Breakfast at Tiffany’s is one of my all-time favourite films. It’s just one of those films that is just such a relaxing, easy, aesthetically-pleasing watch and obviously iconically stars Audery Hepburn; who is one of my absolute favourites. So getting tickets to see the play adaptation starring Pixie Lott for Christmas had me fairly excited.
Richard Greenberg’s adaptation follows more from the Truman Capote novella rather than the film, meaning that the ending and certain other plot points vary quite dramatically from the much-loved film. For those who have no idea what the story is, the play follows Fred (Matt Barber), an aspiring writer who moves to New York and ends up residing in the same apartment block as the mysterious and charming Holly Golightly (Pixie Lott) and becomes entirely enraptured with her life.
Holly is at once charming and manipulative, funny and cruel and Lott handles all aspects of her character wonderfully; especially considering this is her stage acting debut. You also get to hear snippets of her lovely singing voice, although the songs included in the play are kept pretty short.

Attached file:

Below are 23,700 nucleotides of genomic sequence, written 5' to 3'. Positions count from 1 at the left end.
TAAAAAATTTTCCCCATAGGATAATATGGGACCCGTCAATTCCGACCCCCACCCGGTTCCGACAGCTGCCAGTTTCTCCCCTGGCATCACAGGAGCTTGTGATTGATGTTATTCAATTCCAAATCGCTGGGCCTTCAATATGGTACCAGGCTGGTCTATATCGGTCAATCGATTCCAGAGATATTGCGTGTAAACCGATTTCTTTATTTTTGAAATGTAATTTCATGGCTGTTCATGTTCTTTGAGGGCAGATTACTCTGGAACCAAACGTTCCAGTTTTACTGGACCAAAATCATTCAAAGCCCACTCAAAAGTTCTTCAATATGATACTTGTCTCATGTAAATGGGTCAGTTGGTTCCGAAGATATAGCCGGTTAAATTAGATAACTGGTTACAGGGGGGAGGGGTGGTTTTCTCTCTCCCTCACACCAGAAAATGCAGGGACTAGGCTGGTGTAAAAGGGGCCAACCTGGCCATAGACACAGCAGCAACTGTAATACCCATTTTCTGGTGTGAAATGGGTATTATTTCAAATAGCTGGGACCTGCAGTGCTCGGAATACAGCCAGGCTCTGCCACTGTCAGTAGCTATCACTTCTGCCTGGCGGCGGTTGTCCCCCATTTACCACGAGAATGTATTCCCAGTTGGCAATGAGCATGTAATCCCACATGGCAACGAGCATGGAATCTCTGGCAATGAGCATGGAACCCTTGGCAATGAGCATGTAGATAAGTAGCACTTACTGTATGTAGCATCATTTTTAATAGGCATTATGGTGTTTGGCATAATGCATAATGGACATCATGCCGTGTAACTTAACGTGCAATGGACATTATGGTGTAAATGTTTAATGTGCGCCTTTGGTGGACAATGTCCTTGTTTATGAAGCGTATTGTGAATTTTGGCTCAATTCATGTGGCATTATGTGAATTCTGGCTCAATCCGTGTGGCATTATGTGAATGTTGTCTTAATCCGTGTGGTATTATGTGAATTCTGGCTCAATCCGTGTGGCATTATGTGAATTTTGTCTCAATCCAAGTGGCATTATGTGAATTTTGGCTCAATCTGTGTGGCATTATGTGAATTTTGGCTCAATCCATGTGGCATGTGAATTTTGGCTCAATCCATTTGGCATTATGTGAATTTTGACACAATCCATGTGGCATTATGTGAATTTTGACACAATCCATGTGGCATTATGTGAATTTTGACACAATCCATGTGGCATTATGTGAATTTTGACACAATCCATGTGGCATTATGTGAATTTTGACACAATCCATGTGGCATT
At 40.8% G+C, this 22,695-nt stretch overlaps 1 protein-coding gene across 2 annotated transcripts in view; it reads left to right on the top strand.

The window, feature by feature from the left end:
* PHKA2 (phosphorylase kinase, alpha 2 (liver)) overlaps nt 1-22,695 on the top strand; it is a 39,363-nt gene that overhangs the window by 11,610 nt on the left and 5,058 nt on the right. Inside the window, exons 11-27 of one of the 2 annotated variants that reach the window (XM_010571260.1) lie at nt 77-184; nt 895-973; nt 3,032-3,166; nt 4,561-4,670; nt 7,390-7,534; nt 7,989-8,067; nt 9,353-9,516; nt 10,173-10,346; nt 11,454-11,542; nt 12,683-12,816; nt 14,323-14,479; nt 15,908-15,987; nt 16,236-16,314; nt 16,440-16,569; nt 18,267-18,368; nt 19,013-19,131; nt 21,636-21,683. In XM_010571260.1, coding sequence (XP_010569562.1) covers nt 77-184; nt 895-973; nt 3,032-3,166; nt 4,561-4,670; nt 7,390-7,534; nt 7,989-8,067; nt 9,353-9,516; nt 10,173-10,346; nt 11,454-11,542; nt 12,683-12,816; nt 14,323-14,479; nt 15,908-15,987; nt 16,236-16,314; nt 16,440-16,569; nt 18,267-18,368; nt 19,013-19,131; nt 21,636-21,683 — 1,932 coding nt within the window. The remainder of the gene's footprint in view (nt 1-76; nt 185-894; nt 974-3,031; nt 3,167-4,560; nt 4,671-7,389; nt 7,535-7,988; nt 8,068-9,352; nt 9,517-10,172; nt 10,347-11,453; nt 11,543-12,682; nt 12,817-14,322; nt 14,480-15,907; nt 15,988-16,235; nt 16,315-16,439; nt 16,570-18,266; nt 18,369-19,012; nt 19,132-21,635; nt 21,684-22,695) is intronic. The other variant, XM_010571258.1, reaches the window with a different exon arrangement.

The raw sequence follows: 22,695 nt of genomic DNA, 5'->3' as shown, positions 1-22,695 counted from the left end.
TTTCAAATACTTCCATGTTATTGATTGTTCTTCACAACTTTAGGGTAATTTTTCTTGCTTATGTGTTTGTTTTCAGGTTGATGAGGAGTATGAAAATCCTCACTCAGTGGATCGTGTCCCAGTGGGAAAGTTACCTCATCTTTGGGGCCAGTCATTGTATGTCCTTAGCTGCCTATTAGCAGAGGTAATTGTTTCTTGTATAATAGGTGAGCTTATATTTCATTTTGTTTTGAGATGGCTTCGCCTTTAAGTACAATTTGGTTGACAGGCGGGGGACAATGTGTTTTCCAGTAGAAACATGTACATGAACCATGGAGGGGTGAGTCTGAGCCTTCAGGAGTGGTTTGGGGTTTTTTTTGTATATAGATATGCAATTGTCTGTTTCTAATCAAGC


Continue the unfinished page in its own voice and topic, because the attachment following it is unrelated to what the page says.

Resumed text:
I didn’t love how heavily Greenberg learned on narration as a device (it really slowed the pace down) but Barber’s ability to monologue was pretty amazing. There were also scene stealing appearances from Naomi Cranston as Holly’s frenemy Mag and Bob the Cat (seriously adorable). Nikolai Foster’s direction also requires a lot of doubling by the ensemble, and there was a particularly impressive turn by Tim Frances as Holly’s rich intended Rusty Trawler and an Editor that Fred desperately wants to impress.
It’s a really just nice, light night out at the theatre and Matthew Wright’s costume designs are lovely too. Just, like the film, it’s nothing especially ground-breaking.
Breakfast at Tiffany’s is on tour across the country starring Pixie Lott, Emily Atack or Georgia May Foote until November; and on in London starring Lott from June. Details here.